The Tulane School of Liberal Arts kicks off the inaugural Bobby Yan Lectureship in Media and Social Change on Wednesday, Nov. 6 with a talk by Christine Vachon, producer of the film “Boys Don’t Cry,” which celebrates its 20th anniversary this year.
Vachon, an Independent Spirit Award winner and co-founder of the independent film and television production company Killer Films, will speak at 6 p.m. in the Kendall Cram Room at the Lavin-Bernick Center on Tulane’s uptown campus.
The program includes a screening of “Boys Don’t Cry” on Tuesday, Nov. 5 at 6 p.m. at Stone Auditorium in Woldenberg Art Center. Both the lecture and the movie are free and open to the public.
The lectureship is part of the Tulane Trailblazers initiative, which celebrates the contributions of people from diverse backgrounds who have made a substantial and lasting impact at Tulane. It is named after six-time Emmy Award winner Bobby Yan, a 1995 Tulane graduate who founded Tulane’s Asian American Student Union.
“We are particularly proud to celebrate Bobby Yan and his contributions to the history of Tulane,” said Brian Edwards, dean of the School of Liberal Arts. “In establishing the Bobby Yan Lectureship in Media and Social Change, the School of Liberal Arts pays tribute both to his career in TV, film and media, which began at Tulane with a major in communication studies in the early 1990s, and his commitments to positive social change.”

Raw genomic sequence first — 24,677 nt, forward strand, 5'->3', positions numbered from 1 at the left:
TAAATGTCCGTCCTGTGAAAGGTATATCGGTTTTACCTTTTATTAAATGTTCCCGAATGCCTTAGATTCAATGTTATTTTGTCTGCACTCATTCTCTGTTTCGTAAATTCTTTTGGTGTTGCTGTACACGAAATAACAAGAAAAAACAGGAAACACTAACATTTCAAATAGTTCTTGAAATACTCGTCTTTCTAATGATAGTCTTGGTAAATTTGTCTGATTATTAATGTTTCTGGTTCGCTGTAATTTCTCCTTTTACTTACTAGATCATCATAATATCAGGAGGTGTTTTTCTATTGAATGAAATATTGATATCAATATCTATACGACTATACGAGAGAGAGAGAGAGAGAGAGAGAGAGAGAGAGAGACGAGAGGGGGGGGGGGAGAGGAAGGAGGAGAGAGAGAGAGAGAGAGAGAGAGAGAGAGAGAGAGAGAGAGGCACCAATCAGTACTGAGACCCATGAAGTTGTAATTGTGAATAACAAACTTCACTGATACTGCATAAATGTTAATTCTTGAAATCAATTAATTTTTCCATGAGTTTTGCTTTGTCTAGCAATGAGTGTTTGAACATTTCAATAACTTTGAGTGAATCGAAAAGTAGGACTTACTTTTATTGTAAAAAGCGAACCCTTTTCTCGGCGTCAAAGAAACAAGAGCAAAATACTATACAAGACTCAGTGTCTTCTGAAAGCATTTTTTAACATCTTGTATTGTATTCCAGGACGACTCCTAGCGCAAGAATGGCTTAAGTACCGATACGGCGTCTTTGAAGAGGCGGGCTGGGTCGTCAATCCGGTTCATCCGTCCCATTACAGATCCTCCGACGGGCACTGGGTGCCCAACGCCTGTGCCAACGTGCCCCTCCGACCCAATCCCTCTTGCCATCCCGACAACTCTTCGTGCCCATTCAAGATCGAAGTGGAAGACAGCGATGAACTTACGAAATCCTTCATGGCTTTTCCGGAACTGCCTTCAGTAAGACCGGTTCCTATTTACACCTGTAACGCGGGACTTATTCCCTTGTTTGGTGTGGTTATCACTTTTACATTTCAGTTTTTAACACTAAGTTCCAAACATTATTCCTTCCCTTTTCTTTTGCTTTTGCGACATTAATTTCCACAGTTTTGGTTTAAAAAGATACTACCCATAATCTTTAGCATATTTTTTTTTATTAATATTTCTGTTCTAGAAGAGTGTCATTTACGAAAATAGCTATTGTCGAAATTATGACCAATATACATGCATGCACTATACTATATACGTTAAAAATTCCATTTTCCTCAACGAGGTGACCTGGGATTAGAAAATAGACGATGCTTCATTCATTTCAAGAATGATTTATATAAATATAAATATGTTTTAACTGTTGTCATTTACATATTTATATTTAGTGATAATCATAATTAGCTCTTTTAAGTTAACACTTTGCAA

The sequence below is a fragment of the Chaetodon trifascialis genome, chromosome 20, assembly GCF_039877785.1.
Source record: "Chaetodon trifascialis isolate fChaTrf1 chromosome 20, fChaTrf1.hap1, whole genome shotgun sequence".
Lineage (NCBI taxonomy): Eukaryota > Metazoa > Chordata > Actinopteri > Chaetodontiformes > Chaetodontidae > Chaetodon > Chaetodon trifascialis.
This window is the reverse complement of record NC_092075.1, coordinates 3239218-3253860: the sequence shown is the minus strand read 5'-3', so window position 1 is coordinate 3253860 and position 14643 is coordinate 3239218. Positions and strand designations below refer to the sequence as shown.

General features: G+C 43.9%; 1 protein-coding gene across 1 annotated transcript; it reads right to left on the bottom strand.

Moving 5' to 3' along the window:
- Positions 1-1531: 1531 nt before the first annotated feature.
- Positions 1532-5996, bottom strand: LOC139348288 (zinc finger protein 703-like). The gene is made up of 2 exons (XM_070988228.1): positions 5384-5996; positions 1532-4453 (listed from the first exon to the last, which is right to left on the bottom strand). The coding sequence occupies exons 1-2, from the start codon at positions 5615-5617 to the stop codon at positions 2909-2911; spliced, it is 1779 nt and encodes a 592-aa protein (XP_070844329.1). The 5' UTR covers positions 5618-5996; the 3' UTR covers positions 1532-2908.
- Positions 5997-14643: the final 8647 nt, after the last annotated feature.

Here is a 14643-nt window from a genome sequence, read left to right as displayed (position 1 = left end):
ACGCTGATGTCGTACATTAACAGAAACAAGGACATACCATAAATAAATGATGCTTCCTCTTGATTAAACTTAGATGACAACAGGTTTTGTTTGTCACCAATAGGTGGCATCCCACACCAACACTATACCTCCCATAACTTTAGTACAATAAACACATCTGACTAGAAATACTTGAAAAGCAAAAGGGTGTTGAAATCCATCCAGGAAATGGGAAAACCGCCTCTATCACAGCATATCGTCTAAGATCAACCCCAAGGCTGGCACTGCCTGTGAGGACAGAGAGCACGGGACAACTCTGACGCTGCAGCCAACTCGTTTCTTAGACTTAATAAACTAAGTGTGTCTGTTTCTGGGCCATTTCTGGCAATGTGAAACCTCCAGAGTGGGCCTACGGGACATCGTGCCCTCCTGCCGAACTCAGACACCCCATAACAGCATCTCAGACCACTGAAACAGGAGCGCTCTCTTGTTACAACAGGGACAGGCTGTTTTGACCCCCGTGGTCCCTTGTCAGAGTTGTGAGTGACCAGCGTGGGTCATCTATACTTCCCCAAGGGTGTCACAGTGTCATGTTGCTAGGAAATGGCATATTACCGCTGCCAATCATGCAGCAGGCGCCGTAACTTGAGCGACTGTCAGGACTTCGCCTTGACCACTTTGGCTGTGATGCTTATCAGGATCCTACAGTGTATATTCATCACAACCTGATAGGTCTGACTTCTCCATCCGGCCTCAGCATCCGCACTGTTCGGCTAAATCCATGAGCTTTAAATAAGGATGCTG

Vachon has been lauded for her career in filmmaking with the Producer Award from the Gotham Independent Film Awards. In addition to the Oscar-winning “Boys Don’t Cry,” considered the first mainstream film about a transgender man, her company produced such Oscar-winning and Oscar-nominated films films as “Still Alice,” “Carol,” “I’m Not There” and “Far from Heaven.”
Vachon, the artistic director of the MFA program at Stony Brook University, has most recently been nominated in the Independent Spirit Award’s Best Feature category for “First Reformed,” which also garnered an Academy Award nomination for Best Original Screenplay.
Yan is a veteran of the television and music video industry, having directed more than 100 music videos and commercials, and produced several sports-related shows that garnered six Sports Emmy Awards. His recent short film, “Marz,” appeared in more than 50 festivals worldwide. Yan also was selected as one of the directors in the ABC Disney Directing Program, a two-year professional directing program that recruits experienced directors on the cusp of making the transition into episodic directing.